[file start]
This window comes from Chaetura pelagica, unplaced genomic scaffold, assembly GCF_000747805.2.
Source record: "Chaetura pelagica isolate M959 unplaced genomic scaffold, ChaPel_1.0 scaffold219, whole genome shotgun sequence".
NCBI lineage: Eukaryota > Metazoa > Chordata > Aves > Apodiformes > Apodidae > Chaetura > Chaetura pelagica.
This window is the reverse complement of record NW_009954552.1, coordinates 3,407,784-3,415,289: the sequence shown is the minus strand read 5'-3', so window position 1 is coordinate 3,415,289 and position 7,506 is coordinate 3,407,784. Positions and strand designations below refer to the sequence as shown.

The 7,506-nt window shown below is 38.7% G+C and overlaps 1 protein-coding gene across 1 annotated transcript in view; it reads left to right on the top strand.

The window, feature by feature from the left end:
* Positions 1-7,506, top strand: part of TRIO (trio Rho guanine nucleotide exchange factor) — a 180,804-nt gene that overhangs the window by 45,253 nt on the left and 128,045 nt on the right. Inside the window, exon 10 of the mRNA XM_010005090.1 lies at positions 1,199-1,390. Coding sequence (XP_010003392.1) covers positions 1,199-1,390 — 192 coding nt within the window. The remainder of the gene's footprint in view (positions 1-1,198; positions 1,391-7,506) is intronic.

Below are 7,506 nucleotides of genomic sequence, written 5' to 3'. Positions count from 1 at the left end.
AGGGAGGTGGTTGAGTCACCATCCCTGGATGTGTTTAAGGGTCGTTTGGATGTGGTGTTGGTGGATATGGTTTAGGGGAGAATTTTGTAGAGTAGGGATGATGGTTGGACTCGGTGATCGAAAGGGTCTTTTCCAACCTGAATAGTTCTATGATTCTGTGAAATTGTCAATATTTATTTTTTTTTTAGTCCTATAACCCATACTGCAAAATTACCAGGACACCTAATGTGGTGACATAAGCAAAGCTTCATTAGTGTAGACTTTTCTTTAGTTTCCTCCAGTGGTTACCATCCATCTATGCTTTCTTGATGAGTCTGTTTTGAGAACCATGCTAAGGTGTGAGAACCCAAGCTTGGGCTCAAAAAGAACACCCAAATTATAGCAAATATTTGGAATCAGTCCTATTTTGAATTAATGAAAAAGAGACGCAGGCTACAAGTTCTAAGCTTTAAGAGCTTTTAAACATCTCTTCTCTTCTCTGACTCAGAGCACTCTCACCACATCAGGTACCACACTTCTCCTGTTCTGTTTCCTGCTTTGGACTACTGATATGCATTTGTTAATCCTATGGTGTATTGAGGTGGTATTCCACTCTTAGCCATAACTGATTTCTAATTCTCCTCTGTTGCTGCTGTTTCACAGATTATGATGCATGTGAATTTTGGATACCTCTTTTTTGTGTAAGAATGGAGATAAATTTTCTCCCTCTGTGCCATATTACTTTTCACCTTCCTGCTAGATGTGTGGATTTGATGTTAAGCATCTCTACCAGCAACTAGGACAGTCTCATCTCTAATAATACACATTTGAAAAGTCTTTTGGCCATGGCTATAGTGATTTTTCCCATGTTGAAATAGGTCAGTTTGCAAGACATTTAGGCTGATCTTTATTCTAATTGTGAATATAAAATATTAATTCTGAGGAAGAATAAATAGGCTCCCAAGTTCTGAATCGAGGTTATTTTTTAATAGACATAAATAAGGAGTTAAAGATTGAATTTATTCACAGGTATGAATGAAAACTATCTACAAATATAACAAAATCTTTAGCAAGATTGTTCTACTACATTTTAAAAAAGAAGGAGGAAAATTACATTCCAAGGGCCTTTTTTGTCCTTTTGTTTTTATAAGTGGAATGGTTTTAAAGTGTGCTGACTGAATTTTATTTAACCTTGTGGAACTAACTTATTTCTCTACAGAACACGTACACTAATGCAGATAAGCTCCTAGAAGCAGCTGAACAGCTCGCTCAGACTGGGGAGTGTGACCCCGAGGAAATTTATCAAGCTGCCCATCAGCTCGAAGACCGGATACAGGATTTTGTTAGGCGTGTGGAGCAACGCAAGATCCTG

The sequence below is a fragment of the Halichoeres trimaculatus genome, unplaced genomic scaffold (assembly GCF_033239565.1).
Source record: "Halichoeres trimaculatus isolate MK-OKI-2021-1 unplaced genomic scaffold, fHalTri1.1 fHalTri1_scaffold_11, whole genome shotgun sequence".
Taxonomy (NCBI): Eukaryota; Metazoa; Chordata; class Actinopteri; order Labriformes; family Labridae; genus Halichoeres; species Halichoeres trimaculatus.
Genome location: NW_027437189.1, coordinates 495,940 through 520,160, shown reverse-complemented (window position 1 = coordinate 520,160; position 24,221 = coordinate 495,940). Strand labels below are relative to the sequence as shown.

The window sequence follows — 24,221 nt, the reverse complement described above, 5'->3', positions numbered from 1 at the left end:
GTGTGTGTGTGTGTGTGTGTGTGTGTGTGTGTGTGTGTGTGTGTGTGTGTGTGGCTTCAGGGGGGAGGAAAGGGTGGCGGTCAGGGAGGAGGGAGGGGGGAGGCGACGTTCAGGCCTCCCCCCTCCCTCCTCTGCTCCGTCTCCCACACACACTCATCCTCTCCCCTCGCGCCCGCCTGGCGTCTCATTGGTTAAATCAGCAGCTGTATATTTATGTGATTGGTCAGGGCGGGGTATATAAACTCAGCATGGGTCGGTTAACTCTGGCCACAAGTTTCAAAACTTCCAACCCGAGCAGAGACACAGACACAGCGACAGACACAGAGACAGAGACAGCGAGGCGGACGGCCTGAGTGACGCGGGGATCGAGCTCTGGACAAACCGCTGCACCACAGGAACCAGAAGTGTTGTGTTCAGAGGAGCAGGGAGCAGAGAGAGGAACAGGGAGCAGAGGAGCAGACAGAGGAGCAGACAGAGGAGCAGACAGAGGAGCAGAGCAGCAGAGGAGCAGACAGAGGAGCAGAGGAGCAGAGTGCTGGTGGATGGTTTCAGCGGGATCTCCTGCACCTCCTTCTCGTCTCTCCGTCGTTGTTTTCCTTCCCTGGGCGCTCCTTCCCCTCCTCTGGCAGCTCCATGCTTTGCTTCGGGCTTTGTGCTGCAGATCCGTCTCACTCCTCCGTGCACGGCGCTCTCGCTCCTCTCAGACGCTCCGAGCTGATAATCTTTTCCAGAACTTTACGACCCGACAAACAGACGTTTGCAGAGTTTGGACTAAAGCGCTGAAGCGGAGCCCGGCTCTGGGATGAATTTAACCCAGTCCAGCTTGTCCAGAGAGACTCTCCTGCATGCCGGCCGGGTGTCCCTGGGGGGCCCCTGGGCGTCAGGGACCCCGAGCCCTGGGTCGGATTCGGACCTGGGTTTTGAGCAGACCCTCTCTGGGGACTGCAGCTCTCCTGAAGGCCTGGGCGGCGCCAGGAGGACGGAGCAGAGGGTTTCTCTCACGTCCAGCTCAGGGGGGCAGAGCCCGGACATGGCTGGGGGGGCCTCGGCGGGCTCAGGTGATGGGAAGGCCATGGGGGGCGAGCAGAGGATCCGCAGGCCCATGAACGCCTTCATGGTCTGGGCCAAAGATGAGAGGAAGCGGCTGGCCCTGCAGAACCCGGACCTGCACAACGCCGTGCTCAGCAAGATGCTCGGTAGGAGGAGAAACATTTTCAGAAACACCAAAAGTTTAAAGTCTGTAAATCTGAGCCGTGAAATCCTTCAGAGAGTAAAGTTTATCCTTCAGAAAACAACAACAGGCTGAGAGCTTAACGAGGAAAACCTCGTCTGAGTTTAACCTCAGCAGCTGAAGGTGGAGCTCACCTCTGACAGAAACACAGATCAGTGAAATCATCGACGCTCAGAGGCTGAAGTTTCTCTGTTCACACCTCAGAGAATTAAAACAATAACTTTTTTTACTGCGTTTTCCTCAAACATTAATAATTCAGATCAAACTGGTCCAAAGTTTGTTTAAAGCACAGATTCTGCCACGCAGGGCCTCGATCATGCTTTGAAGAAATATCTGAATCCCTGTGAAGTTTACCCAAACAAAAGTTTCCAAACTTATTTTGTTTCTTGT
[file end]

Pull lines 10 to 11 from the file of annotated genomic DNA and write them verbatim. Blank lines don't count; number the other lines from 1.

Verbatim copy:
The sequence below is a fragment of the Halichoeres trimaculatus genome, unplaced genomic scaffold (assembly GCF_033239565.1).
Source record: "Halichoeres trimaculatus isolate MK-OKI-2021-1 unplaced genomic scaffold, fHalTri1.1 fHalTri1_scaffold_11, whole genome shotgun sequence".